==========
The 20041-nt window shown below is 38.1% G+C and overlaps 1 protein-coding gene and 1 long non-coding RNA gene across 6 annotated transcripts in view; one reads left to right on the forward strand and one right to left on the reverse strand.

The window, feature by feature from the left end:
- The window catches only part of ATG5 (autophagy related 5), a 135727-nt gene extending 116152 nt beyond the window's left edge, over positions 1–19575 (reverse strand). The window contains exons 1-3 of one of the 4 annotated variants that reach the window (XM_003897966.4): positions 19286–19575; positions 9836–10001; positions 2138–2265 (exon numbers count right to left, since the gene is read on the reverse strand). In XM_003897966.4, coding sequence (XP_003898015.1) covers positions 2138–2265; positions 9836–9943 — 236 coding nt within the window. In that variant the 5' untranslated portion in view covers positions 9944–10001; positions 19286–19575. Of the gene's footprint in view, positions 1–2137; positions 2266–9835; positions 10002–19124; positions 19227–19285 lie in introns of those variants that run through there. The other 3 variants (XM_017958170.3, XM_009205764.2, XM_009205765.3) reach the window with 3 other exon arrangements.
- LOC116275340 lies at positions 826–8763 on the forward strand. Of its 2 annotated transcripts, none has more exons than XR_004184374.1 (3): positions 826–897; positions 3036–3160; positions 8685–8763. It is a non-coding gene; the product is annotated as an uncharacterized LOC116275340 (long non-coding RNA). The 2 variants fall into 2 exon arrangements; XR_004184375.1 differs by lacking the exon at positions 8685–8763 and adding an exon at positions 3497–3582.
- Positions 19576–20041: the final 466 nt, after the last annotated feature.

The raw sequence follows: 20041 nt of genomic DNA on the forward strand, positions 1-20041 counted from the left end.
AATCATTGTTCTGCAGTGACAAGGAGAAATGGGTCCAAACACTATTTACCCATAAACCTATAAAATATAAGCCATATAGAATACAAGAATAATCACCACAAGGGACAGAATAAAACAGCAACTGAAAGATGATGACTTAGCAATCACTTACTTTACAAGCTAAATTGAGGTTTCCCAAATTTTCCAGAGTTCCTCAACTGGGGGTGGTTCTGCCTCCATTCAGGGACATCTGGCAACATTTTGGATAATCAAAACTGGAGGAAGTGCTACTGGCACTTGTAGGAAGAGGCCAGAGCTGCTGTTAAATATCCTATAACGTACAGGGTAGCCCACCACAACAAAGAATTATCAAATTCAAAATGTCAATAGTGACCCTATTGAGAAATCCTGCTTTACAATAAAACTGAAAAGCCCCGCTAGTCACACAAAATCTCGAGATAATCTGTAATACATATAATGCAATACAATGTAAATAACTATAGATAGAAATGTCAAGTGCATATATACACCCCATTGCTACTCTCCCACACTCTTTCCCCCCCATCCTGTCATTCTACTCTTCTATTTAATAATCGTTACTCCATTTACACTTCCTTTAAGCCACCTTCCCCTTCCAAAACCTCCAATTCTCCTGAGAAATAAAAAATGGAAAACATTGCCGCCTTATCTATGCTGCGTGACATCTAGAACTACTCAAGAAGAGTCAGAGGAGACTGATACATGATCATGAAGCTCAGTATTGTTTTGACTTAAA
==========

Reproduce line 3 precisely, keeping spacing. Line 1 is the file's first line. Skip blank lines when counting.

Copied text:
- The window catches only part of ATG5 (autophagy related 5), a 135727-nt gene extending 116152 nt beyond the window's left edge, over positions 1–19575 (reverse strand). The window contains exons 1-3 of one of the 4 annotated variants that reach the window (XM_003897966.4): positions 19286–19575; positions 9836–10001; positions 2138–2265 (exon numbers count right to left, since the gene is read on the reverse strand). In XM_003897966.4, coding sequence (XP_003898015.1) covers positions 2138–2265; positions 9836–9943 — 236 coding nt within the window. In that variant the 5' untranslated portion in view covers positions 9944–10001; positions 19286–19575. Of the gene's footprint in view, positions 1–2137; positions 2266–9835; positions 10002–19124; positions 19227–19285 lie in introns of those variants that run through there. The other 3 variants (XM_017958170.3, XM_009205764.2, XM_009205765.3) reach the window with 3 other exon arrangements.